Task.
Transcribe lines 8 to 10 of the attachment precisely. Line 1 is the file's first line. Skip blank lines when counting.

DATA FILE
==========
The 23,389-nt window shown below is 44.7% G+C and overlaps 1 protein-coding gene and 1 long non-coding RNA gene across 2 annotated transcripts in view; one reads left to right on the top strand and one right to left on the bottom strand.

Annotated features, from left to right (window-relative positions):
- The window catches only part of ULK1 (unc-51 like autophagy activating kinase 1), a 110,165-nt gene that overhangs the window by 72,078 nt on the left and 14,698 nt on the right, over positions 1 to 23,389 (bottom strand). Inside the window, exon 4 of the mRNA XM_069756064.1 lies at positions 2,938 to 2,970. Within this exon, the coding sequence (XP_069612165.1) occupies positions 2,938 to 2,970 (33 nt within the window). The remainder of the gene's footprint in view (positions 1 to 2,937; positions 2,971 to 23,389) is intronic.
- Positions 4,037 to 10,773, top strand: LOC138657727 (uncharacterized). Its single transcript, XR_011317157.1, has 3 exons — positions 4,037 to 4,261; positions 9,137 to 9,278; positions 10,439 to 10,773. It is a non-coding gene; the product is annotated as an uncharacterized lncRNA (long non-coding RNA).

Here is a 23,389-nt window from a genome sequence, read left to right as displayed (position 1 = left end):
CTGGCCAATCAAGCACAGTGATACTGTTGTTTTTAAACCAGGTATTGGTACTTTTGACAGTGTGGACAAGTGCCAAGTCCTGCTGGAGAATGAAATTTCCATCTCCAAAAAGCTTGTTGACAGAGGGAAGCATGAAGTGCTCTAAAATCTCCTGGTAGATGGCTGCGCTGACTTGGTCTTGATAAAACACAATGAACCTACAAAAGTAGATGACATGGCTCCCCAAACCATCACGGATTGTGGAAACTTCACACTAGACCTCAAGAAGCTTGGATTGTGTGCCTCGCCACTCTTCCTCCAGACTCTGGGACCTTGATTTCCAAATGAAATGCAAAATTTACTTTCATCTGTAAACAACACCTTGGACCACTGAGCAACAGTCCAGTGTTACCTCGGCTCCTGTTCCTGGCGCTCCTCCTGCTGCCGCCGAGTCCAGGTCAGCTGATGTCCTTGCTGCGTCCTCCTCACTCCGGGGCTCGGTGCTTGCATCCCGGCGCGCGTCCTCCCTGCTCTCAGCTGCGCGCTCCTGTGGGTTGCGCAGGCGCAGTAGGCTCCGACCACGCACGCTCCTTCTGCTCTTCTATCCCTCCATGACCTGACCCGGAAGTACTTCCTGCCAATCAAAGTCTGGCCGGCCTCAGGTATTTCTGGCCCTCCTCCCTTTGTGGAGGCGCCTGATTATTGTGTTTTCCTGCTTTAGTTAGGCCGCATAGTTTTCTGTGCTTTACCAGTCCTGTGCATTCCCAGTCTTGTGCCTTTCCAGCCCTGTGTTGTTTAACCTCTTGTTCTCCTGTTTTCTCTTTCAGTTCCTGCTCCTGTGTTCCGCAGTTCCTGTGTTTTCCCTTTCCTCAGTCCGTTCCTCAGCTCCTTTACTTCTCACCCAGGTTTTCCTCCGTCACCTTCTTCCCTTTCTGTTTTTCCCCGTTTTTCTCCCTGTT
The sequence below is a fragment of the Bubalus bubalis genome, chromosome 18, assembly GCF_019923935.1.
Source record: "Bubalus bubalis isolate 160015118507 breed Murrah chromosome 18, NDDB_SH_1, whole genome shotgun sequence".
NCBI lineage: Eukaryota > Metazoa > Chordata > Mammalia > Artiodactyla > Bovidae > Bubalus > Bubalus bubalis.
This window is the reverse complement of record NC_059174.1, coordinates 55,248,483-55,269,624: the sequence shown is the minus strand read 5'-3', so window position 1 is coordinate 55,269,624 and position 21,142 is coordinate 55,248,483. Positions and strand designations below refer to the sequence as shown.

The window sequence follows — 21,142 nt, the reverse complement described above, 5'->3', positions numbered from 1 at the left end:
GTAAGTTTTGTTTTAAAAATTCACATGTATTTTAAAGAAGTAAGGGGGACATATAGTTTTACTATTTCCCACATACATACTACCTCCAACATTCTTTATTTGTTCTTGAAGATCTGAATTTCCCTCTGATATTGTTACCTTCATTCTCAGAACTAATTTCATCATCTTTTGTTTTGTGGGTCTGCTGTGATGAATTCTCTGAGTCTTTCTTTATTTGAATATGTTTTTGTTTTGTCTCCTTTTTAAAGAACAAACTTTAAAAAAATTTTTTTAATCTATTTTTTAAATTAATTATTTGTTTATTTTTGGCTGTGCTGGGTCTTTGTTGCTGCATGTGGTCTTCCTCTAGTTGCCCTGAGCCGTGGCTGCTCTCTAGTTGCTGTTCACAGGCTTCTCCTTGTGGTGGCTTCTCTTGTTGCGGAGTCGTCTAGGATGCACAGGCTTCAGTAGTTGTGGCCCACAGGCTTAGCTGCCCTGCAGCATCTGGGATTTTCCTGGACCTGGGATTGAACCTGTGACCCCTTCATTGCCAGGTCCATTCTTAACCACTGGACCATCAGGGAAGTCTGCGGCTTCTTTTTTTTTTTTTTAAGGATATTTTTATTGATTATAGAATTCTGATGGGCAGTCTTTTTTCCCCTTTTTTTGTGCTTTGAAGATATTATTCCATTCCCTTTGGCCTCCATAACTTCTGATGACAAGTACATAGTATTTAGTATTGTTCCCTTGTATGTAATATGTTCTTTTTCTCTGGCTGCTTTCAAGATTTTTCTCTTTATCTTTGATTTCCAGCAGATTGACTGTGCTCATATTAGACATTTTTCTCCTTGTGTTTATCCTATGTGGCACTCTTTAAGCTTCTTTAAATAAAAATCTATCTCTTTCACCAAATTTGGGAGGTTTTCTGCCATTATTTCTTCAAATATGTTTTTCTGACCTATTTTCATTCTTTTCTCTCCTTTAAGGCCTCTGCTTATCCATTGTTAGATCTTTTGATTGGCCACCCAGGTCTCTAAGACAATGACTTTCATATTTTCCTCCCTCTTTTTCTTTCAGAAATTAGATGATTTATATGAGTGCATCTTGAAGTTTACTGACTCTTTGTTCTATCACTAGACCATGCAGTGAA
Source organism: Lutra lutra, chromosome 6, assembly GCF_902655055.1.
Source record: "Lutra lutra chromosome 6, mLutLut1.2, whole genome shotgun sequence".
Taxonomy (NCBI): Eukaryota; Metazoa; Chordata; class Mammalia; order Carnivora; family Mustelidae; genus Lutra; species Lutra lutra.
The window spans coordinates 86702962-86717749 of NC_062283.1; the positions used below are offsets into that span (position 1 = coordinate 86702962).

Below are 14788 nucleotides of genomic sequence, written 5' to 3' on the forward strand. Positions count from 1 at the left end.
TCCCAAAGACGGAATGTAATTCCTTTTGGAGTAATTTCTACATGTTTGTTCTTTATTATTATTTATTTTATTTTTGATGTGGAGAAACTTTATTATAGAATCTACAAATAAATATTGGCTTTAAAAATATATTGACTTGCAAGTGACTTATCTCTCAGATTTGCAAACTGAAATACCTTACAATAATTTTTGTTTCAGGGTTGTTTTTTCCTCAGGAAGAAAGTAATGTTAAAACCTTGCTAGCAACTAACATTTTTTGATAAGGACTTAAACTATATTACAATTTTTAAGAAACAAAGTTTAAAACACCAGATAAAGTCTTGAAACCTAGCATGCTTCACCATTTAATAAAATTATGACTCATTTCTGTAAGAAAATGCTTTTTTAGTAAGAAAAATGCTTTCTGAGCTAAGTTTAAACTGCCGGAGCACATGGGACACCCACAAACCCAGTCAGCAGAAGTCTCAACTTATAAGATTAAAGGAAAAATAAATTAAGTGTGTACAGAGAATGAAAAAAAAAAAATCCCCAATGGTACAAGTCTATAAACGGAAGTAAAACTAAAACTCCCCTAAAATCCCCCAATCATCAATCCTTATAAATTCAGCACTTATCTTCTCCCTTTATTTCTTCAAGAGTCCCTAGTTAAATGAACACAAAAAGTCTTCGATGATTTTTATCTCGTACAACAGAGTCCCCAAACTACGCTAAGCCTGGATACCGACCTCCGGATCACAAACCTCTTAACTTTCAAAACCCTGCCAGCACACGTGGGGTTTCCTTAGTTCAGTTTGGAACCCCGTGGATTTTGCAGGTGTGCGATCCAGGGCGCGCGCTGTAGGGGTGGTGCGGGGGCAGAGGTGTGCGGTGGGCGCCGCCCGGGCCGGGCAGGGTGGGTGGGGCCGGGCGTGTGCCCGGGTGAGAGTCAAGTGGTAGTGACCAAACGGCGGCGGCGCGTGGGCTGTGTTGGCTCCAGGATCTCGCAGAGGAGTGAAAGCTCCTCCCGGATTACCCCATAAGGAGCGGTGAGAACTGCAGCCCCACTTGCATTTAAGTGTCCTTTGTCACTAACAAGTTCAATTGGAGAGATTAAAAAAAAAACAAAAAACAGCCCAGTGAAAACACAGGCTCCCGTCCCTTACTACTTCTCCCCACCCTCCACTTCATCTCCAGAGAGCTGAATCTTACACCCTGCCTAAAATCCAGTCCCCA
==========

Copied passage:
Source record: "Bubalus bubalis isolate 160015118507 breed Murrah chromosome 18, NDDB_SH_1, whole genome shotgun sequence".
NCBI lineage: Eukaryota > Metazoa > Chordata > Mammalia > Artiodactyla > Bovidae > Bubalus > Bubalus bubalis.
This window is the reverse complement of record NC_059174.1, coordinates 55,248,483-55,269,624: the sequence shown is the minus strand read 5'-3', so window position 1 is coordinate 55,269,624 and position 21,142 is coordinate 55,248,483. Positions and strand designations below refer to the sequence as shown.